[Note from HIFA moderator (NPW): I am forwarding this on behalf of Daniel Stern, Tanzania/Uganda]
Dear Becky, thank you; seems you have hit the nail on the head; how do we maintain the dynamism and diversity of CHWs as programs formalize?
I believe there is a trade-off, i.e. the illiterate CHW whose extraordinary healthcare skills to a great extent depend upon her ability, as an illiterate person, affords him or her to enter other worlds, seamlessly, and would be in danger of losing this magnificent facility, were required literacy foisted upon them in an unnatural way. I had the pleasure of hosting a leader of the Ik people at my home in Kampala. The Ik are hunter gatherers in the extreme north east of Uganda. His people are illiterate, yet he had university degrees that enabled him to deal with government officials such that his people would not be unnecessarily abused, even by well meaning government. And yet he could still move comfortably between the two or more worlds he lived in. I believe we must be more sensitive in respecting the spiritual side of healing. If you will read Harvard's Dr. Atul Gawande' book, Complications about his surgical residency he touches on this subject delicately, in the last chapter, The Red Leg. The Ugandan traditional midwives I spent time with would deliver breach births effortlessly, without an ultrasound, for they SEE, by virtue of their spiritual gifts.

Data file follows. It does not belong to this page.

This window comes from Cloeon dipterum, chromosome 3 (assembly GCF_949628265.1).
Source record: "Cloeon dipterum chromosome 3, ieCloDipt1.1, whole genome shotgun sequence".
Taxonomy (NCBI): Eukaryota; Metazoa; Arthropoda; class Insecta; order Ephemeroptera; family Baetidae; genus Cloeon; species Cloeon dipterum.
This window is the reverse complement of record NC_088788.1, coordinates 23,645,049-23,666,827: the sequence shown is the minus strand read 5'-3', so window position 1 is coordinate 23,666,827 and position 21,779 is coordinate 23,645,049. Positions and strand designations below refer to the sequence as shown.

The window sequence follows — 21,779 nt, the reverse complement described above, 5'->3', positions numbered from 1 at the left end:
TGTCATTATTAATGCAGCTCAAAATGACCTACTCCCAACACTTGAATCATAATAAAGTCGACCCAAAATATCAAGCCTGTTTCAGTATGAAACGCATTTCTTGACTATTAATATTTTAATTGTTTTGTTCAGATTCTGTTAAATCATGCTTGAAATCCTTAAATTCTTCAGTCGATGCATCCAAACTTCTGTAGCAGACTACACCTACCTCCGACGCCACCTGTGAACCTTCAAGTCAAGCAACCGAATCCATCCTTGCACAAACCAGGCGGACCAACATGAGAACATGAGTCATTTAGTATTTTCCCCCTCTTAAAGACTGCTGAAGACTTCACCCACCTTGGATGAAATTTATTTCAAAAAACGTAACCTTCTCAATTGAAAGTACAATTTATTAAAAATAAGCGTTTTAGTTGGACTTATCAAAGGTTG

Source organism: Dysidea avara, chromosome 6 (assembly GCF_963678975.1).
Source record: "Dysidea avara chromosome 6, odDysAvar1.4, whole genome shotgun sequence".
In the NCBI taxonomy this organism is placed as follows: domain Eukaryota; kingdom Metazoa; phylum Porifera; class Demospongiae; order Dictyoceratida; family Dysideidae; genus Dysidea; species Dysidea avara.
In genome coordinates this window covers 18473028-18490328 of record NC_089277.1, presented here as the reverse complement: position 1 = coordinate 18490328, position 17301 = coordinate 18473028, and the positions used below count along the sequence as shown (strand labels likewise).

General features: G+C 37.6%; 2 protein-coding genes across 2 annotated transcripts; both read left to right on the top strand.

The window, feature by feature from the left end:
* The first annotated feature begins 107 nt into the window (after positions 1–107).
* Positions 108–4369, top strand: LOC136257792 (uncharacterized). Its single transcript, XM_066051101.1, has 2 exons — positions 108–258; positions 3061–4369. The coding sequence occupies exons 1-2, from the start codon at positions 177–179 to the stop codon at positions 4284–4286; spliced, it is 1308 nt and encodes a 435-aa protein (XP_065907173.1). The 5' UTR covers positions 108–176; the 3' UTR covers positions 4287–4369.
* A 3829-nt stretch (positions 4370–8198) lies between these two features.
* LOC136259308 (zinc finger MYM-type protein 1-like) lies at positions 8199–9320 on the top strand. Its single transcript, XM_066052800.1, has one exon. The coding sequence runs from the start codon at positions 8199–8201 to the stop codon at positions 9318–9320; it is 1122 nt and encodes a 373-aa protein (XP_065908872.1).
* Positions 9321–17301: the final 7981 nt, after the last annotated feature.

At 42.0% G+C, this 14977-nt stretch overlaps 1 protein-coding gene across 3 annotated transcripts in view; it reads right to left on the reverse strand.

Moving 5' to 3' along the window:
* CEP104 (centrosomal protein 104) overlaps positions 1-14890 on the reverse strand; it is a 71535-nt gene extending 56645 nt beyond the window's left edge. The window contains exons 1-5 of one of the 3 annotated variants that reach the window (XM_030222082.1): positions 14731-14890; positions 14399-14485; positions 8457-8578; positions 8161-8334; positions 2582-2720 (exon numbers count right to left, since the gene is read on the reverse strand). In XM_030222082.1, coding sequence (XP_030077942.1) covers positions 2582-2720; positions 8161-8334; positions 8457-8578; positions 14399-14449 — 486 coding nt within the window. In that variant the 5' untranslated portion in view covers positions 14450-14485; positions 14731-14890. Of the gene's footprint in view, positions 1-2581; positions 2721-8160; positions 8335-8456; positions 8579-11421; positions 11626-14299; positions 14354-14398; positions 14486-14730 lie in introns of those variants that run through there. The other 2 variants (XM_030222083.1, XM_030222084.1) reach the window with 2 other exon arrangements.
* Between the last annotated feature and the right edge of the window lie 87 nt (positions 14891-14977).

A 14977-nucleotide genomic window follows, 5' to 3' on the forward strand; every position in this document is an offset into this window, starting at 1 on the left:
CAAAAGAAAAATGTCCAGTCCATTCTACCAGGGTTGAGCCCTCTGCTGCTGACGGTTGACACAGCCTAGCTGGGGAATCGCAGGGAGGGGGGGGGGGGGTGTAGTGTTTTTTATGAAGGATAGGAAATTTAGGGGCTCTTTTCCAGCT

Dr. Joseph Ana recently mentioned in this same forum how "inter professional disharmony (which seems to be an oxymoron) was a huge problem that undermined the strengthening of quality care, which I would suggest was part of the downside of literacy.
Thanks again, and best wishes, Daniel
HIFA profile: Daniel Stern is a HIFA Representative and member of the mHIFA WG. He is a member of Uganda MCH TWG. Daniel is Co-founder of the educational NGO Uconnect, and of the Innovation Hub, Hive Colab, and is also Cofounder of ISOC Uganda and Uganda IXP. He is a UN WSA National Expert. His Uconnect team distributes off-line E-Learning content, including Hesperian Health Guides to schools in East Africa since 2008. During his six-years as Lead for Uganda Mobile Monday he regularly organized events with mobile health themes, usually in collaboration with UNICEF’s Uganda team, and their pan African IntraHealth efforts to improve interoperative healthcare systems, both within and between countries,in mHero, such that developer- entrepreneurs’s apps would align with the latest trends by MoH policies. http://www.hifa.org/support/members/daniel
DStern AT Uconnect.org